• As far the installation of hoist, I drilled 2 holes on a 4x4 and pass the threaded rods through it into the ceiling and fastened it to the metal bracket which the hoist is sitting on it. now the 4x4 is sitting on top of the two 2x4 joists in the attic. I am thinking this is not different from me standing on top of the joist in the attic, but I could be wrong. Also I am not planning to keep the body up for more than 2 or 3 mins. Once is up, I'll pull the chaises out and bring the body down to a dolly. – borna Feb 11 at 19:10
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The wood should be fine. Like the others have said, there are other concerns. Is the ceiling attach strong enough? The safety margin on the hoist is marginal. I would like 5X.

Calculation for the 2 x 8 on top. The deflection is not acceptable for building construction, but OK for what you are doing.

enter image description here

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  • Why have a safety factor of “5x” when you footnote one your calculations says 10x ? Also, the safety factor from “ultimate stress design” to “working stress design” is generally 1.8 for most building (static) members. The OP says it will be supporting the car shell for just a few minutes. Why not use “impact” loading. – Lee Sam Feb 11 at 17:24
  • @LeeSam What does "just a few minutes" have to do with anything? For instance a heavy semi-truck is on a bridge for seconds so does that mean the bridge can be built lighter? – Harper - Reinstate Monica Feb 11 at 17:25
  • @Harper-ReinstateMonica Yes, there are different stresses used for “short-term” loading and “long-term” loading. If snow only lasts for a week, the design stresses in lumber can be increased by as much as 100%...thus allowing the designer to use smaller size lumber. (This does not apply to steel or concrete.) – Lee Sam Feb 11 at 17:34
  • My opinions, which come to the same conclusion as some of the others. 10X for construction (the bottom footnotes are generic), this is not long-term construction. 5X for the hoist, OP does not have this much margin, others are concerned as well. – Mattman944 Feb 11 at 18:33
  • @Mattman944 Your calculations are for the member on “edge” and the pictures show the members on side. – Lee Sam Feb 11 at 18:49
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wood table pic attached

if u are going to use 2x8 in the lifting orientation per your pic, then you're doing it perp. to the grain and you are not taking advantage of it's strength... which is ok you can just stack 2x8's two, three, or four thick to meet your strength needs. Not ideal obviously.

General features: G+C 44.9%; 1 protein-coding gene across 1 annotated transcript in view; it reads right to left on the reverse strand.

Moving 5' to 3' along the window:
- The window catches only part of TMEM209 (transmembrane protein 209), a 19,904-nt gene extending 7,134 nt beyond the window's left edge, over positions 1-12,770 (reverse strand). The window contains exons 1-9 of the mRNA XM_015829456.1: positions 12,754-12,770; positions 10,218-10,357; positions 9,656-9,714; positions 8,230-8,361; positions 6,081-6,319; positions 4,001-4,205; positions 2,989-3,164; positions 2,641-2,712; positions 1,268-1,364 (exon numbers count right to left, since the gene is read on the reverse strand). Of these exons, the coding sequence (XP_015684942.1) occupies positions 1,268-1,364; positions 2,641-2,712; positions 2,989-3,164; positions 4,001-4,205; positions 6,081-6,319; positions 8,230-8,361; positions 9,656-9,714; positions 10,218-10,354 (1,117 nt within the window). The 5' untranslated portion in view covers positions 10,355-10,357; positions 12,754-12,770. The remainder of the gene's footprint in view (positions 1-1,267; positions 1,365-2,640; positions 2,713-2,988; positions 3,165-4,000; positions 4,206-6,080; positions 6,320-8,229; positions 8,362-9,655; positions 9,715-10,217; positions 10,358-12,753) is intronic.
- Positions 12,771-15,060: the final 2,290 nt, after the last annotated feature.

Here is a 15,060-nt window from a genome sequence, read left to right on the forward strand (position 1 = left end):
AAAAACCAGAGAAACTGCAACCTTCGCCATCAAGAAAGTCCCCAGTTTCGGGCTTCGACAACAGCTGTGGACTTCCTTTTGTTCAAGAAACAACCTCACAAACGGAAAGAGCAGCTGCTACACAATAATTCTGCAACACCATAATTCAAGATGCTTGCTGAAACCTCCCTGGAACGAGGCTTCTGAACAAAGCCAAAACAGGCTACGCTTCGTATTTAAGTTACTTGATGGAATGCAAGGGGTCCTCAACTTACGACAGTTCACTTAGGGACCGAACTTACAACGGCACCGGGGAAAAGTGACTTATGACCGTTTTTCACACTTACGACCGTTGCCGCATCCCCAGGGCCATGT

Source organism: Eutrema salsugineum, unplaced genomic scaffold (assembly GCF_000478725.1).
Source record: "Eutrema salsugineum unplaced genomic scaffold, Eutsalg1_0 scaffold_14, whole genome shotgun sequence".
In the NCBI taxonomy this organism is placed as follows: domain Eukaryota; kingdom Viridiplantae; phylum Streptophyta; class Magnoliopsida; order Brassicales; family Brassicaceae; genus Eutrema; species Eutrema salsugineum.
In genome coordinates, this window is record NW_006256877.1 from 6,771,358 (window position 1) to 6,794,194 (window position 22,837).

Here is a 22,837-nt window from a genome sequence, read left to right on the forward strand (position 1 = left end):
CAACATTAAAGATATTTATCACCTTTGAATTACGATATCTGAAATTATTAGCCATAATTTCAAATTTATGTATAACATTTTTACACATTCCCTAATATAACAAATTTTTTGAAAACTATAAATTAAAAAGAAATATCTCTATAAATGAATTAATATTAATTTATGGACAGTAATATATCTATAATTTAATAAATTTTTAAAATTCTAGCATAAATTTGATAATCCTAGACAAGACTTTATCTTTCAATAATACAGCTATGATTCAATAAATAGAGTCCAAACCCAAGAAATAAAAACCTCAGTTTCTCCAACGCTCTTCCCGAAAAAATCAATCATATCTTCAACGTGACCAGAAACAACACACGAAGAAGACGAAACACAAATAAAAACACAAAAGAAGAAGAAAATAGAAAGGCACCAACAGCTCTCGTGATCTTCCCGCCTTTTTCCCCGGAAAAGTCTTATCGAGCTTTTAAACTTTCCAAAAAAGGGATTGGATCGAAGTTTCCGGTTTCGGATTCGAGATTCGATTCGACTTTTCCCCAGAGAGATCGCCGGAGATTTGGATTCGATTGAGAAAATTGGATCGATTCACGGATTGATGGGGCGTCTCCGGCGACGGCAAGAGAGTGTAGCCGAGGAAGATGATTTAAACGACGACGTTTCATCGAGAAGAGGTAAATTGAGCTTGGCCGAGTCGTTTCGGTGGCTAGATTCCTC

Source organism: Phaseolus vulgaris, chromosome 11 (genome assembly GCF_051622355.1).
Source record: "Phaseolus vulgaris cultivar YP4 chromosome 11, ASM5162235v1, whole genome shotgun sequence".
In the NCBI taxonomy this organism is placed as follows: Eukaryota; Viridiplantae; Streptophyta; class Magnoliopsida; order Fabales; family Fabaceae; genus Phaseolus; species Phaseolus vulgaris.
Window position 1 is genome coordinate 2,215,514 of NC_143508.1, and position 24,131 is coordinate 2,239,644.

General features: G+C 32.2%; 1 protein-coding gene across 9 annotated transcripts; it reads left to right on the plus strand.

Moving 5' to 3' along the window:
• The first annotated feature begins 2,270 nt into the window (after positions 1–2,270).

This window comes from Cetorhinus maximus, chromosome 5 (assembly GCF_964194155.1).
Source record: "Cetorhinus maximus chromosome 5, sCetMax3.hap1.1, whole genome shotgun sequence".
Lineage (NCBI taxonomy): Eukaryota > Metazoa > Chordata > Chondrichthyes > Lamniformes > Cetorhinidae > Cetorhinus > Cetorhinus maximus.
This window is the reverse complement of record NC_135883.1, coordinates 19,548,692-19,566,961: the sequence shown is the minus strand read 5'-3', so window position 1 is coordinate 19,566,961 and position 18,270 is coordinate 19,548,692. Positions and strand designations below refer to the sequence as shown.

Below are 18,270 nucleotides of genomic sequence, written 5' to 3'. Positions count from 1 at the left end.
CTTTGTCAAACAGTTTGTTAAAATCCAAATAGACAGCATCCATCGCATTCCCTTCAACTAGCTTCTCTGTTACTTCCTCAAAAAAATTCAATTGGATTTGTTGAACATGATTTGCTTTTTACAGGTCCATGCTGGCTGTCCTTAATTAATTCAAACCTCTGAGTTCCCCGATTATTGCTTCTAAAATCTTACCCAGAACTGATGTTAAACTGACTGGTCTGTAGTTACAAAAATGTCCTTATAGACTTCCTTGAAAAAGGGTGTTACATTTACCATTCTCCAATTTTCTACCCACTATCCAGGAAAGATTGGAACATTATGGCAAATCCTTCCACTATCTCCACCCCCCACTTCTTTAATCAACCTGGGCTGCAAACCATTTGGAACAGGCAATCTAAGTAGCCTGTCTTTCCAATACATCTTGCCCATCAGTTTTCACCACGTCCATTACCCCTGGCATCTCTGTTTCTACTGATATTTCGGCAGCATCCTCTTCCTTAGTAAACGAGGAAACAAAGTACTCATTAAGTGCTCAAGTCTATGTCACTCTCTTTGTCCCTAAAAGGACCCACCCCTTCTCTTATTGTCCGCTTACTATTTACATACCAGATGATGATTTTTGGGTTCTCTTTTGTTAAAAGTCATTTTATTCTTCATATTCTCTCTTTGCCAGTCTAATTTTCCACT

the smarter thing to do would be to use a lifting strap to allow orientation of the 2x8 so you can lift parallel to the grain (with the 8" side of the 2x8 being vertical)

i didn't modify the pic's for 2x8, it is for 2x4.

rather than using one 2x8 you could easily use two or more 2x4 passing through the interior to lift the body.

be mindful of ripping your hoist out of the ceiling. Strength of using [multiple] lag bolts into ceiling joists is completely independent of the attached wood compress/shear tables.

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  • use basic 2x4 stud which is doug-fir, typically 1000 lb shear strength used properly parallel to grain; use 4 total: 2 through each window with a plywood topper to keep it orientated and prevent the 2" side of the 2x4 denting in to the body- spread the load out so it's not a lifting point on the body. Then only worry about strength of hoist mounted to ceiling. – ron Feb 11 at 16:54
  • You understand the table is just the stress values for various species. It CANNOT be used to determine loads without knowing span of member, etc. – Lee Sam Feb 11 at 17:08
  • he's not using a 16 foot length, and not doing anything complicated. an 8' long enough to pass through the body using a nylon sling on each end, using the max load as a reference. I though that would be reasonable and obvious more most people to interpret. – ron Feb 11 at 18:19
  • there, no more incorrect load tables – ron Feb 11 at 18:20
  • As far the installation of hoist, I drilled 2 holes on a 4x4 and pass the threaded rods through it into the ceiling and fastened it to the metal bracket which the hoist is sitting on it. now the 4x4 is sitting on top of the two 2x4 joists in the attic. I am thinking this is not different from me standing on top of the joist in the attic, but I could be wrong. Also I am not planning to keep the body up for more than 2 or 3 mins. Once is up, I'll pull the chaises out and bring the body down to a dolly. – borna Feb 11 at 18:43